Three Essays on Rule Enforcement
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CitationSigstad, Henrik. 2019. Three Essays on Rule Enforcement. Doctoral dissertation, Harvard University, Graduate School of Arts & Sciences.
AbstractWhen can individuals be incentivized to enforce impersonal rules? This dissertation consists of three chapters, each trying in different ways to address this question. The first chapter uses a close election regression discontinuity design to document that local politicians in Brazil are more likely to be acquitted from corruption charges if they win the election. I provide evidence consistent with the effect coming from law enforcers being directly influenced by the power of elected politicians, and not from electoral winners having better lawyers. The second chapter exploits random assignment of court cases to judges to ask to what extent the identity of the judge matters for whether criminal cases are appealed in Norway. I find that there are large differences between the rate at which different judges have their decisions appealed, which cannot be attributed to statistical noise. Judges with higher appeal tendencies are found to be more stringent, faster, disagreeing more with their peers, and having spent a longer time in their current court. The third chapter discusses theoretically when norms of collective action can be enforced and argues that they are more likely to be enforced if signals about norm violations are public and categorical in nature.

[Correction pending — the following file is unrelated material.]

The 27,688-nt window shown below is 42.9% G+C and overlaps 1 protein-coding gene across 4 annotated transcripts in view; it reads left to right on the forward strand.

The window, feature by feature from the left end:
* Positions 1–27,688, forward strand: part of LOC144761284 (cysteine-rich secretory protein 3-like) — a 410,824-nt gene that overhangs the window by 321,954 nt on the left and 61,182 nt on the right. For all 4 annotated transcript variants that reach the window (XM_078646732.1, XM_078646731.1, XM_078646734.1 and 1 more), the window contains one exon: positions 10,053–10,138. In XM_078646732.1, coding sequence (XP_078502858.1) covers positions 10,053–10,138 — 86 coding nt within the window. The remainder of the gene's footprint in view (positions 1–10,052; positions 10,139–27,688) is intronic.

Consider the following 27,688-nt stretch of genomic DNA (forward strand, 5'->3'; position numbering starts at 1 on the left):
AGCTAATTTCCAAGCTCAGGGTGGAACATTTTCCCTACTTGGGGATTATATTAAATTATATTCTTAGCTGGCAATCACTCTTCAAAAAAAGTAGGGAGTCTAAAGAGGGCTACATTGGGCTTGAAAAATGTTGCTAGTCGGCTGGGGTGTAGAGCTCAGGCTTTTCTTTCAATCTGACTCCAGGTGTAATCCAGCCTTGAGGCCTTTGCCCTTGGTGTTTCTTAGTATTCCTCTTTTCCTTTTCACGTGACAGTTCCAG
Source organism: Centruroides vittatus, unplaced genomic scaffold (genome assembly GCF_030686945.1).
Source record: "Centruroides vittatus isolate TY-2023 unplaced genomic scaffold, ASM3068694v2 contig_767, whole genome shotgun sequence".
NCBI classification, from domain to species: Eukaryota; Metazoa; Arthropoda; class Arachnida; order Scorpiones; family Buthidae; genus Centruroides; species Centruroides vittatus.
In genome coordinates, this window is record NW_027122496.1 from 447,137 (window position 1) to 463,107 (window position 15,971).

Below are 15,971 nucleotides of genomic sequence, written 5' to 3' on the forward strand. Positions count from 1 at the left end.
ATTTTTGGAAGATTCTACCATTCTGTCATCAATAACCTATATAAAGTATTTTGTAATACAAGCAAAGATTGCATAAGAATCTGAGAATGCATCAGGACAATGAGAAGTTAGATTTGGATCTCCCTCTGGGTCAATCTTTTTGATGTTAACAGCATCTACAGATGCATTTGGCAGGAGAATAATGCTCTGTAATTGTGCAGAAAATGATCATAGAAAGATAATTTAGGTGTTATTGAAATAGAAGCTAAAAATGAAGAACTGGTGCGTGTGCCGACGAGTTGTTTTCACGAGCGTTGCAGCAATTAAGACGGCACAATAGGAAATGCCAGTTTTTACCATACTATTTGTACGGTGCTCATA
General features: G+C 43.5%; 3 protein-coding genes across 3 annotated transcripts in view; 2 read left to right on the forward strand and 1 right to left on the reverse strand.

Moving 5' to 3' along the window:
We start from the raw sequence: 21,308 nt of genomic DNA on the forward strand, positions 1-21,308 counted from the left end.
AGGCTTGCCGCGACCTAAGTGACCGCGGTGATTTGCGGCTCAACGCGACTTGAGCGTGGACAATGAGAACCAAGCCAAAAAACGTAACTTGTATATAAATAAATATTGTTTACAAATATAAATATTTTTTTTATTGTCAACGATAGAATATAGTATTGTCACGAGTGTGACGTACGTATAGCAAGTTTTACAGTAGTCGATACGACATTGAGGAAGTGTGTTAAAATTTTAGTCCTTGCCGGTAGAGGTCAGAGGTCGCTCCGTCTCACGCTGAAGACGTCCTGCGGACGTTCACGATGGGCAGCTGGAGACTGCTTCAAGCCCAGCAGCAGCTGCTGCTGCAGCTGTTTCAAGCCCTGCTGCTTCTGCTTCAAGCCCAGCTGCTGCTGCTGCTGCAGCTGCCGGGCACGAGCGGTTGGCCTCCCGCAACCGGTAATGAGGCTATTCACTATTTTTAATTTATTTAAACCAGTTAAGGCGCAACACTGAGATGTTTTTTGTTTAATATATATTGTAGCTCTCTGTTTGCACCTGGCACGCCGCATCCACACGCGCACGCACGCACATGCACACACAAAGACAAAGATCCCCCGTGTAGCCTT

Citable link to this pagehttp://nrs.harvard.edu/urn-3:HUL.InstRepos:42013070
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